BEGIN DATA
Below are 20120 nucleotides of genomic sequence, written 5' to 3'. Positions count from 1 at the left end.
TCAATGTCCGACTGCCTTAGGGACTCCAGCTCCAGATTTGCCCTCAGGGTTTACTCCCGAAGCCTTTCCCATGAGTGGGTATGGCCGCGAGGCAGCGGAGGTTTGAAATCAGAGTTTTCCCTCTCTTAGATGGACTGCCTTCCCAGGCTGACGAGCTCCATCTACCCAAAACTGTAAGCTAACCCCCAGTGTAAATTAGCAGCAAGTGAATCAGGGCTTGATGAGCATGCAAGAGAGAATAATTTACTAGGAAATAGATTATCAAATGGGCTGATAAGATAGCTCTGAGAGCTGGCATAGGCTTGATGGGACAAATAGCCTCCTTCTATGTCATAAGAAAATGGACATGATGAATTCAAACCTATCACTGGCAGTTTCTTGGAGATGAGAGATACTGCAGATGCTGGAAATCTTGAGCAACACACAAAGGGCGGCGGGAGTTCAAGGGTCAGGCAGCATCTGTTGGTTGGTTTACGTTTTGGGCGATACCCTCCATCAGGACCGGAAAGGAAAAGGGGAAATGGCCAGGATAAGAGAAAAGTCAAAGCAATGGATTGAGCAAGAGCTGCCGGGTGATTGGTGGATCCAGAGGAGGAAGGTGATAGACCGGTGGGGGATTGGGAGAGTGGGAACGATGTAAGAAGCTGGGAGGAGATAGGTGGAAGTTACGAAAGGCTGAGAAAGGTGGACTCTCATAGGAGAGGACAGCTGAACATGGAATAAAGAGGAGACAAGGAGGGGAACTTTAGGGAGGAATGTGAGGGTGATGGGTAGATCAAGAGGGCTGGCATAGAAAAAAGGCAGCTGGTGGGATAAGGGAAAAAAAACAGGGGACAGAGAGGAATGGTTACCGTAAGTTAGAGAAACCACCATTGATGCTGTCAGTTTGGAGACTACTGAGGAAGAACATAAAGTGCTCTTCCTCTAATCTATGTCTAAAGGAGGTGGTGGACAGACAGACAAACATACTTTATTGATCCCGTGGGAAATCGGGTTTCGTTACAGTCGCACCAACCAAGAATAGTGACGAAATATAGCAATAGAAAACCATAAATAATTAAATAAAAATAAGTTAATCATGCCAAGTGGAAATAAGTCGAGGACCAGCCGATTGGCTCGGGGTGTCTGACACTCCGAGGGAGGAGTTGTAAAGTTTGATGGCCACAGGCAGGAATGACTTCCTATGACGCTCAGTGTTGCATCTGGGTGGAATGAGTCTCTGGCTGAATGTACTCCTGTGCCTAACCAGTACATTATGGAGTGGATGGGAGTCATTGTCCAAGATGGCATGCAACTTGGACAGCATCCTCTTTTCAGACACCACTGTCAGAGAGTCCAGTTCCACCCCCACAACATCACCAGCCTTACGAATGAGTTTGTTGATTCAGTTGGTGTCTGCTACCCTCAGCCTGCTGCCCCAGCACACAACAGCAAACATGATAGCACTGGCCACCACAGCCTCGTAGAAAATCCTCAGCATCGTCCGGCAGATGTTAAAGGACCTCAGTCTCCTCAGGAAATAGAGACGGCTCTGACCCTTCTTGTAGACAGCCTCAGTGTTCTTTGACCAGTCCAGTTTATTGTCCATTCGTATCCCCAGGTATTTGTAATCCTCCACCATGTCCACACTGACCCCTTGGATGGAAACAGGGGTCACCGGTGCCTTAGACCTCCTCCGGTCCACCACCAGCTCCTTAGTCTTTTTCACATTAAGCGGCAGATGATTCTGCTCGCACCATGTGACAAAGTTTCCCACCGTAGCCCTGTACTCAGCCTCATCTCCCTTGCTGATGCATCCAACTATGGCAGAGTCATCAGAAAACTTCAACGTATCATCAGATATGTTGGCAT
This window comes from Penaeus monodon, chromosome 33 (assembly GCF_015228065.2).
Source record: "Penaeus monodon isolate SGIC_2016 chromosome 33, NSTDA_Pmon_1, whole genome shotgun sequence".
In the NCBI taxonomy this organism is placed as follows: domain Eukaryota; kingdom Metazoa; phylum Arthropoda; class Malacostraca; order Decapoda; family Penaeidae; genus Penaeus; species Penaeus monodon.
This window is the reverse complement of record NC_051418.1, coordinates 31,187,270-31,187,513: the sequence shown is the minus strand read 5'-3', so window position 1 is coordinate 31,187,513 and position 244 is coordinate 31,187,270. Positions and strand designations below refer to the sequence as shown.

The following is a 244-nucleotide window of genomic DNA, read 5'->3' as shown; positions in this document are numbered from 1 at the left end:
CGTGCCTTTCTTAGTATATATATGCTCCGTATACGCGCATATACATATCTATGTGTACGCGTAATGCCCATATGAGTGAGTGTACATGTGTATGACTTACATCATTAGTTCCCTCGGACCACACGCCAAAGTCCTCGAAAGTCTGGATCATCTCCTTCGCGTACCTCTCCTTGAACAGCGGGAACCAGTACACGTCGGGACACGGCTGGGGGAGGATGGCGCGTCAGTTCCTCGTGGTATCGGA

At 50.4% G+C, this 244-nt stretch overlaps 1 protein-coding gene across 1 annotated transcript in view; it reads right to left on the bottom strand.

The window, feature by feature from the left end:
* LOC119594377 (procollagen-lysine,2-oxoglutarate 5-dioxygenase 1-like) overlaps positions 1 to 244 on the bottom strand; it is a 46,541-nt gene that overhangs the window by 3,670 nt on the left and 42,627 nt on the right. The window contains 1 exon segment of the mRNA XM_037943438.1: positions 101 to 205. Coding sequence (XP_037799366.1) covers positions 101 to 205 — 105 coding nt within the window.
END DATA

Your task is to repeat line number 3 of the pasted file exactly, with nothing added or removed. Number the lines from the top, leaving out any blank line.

This window comes from Penaeus monodon, chromosome 33 (assembly GCF_015228065.2).